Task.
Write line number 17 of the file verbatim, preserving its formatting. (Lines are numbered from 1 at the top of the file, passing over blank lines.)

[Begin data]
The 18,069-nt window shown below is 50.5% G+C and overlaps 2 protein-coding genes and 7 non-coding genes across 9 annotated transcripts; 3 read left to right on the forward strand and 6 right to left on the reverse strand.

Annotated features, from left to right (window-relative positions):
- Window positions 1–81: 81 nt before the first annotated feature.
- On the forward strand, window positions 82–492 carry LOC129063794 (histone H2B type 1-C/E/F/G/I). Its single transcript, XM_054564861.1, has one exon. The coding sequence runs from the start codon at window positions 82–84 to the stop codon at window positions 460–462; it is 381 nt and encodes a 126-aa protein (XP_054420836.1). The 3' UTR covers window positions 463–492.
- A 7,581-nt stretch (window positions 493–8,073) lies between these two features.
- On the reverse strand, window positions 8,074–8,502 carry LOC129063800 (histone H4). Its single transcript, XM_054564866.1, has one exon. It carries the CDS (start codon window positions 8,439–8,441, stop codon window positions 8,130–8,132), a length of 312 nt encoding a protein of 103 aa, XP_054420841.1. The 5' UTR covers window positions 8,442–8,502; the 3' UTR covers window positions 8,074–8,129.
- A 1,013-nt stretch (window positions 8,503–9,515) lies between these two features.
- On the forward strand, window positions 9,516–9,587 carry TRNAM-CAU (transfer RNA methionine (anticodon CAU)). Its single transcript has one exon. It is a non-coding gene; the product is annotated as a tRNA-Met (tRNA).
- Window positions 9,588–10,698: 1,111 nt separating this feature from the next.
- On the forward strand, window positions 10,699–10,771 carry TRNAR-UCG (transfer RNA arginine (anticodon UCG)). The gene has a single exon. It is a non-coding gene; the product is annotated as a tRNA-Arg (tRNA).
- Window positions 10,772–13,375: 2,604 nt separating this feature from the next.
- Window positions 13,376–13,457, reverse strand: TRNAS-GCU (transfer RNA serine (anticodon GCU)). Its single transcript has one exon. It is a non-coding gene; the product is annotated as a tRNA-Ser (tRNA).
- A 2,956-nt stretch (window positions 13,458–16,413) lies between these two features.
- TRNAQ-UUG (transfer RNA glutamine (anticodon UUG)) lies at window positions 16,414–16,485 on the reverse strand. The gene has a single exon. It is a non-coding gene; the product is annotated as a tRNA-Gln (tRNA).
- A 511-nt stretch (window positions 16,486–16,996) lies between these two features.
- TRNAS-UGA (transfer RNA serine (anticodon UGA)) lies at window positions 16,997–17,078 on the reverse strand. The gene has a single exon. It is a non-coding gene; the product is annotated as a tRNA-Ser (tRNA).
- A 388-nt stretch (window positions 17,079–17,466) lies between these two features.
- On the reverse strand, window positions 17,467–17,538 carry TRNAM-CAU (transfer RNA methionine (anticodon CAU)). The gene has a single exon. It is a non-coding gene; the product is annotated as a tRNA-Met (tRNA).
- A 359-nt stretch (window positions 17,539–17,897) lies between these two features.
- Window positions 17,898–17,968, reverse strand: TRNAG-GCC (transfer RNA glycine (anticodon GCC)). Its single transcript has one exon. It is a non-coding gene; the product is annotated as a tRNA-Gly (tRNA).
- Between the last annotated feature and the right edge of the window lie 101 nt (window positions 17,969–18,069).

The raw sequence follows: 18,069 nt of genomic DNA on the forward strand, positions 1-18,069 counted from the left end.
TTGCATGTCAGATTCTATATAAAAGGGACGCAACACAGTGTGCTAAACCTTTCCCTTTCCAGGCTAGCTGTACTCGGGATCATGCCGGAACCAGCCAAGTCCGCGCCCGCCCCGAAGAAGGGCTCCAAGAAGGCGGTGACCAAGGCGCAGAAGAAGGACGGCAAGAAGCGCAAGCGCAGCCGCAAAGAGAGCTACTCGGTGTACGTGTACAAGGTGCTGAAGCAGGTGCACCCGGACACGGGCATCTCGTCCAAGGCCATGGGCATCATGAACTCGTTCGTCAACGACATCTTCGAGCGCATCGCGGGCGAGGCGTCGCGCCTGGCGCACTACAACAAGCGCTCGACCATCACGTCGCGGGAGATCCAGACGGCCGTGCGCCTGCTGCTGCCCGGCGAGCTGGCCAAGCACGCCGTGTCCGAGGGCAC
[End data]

- A 388-nt stretch (window positions 17,079–17,466) lies between these two features.